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Wing Pigmentation Affects Thermal Response in Two Sexually Dimorphic Calopteryx (Odonata)
  • Gretchen Schreiner,
  • Lucie Duffy,
  • Jonathan Brown
Gretchen Schreiner
Grinnell College
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Lucie Duffy
Grinnell College
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Jonathan Brown
Grinnell College
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Peer review status:UNDER REVIEW

06 Jun 2020Submitted to Ecology and Evolution
08 Jun 2020Submission Checks Completed
08 Jun 2020Assigned to Editor
11 Jun 2020Reviewer(s) Assigned
24 Jun 2020Review(s) Completed, Editorial Evaluation Pending
07 Jul 2020Editorial Decision: Revise Minor
13 Jul 20201st Revision Received
14 Jul 2020Submission Checks Completed
14 Jul 2020Assigned to Editor
14 Jul 2020Review(s) Completed, Editorial Evaluation Pending
27 Jul 2020Reviewer(s) Assigned

Abstract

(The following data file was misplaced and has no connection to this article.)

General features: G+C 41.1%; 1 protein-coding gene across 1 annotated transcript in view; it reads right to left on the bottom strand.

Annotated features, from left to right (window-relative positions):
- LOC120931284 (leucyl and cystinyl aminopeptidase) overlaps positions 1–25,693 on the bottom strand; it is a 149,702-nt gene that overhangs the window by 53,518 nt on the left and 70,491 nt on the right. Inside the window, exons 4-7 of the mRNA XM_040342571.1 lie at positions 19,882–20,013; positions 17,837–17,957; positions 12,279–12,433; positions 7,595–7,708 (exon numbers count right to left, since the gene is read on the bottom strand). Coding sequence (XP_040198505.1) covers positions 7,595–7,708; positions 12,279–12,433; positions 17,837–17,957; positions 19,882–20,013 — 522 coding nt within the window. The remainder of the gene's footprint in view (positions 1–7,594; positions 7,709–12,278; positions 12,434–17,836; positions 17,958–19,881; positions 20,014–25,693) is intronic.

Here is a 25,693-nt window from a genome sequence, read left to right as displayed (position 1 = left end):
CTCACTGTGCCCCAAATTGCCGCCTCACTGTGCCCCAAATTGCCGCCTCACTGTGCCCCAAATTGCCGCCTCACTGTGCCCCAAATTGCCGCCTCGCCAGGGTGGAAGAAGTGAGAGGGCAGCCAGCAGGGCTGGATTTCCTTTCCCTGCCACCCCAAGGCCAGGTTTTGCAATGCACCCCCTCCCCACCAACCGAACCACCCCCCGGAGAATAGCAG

1. Organisms may internally or behaviourally regulate their body temperatures or conform to the ambient air temperatures. Previous studies are inconclusive on whether pigmentation influences thermoregulation in various odonates. 2. We investigated the thermal response of sympatric North American Calopteryx aequabilis and Calopteryx maculata with a thermal imaging study across a 25 °C ambient temperature range. 3. We found that regressions of thorax temperature on ambient temperature had similar slopes for male and female C. maculata, but females were consistently 1.5 °C warmer than males. 4. In contrast, the sexes of C. aequabilis differed in slope, with C. aequabilis females having a slope less than 1.0 and males having a slope greater than 1.0. 5. Given that C. aequabilis is strongly sexually dimorphic in pigment, but C. maculata is not, our findings suggest that pigmentation does influence thermal response rate in sympatric populations of both species.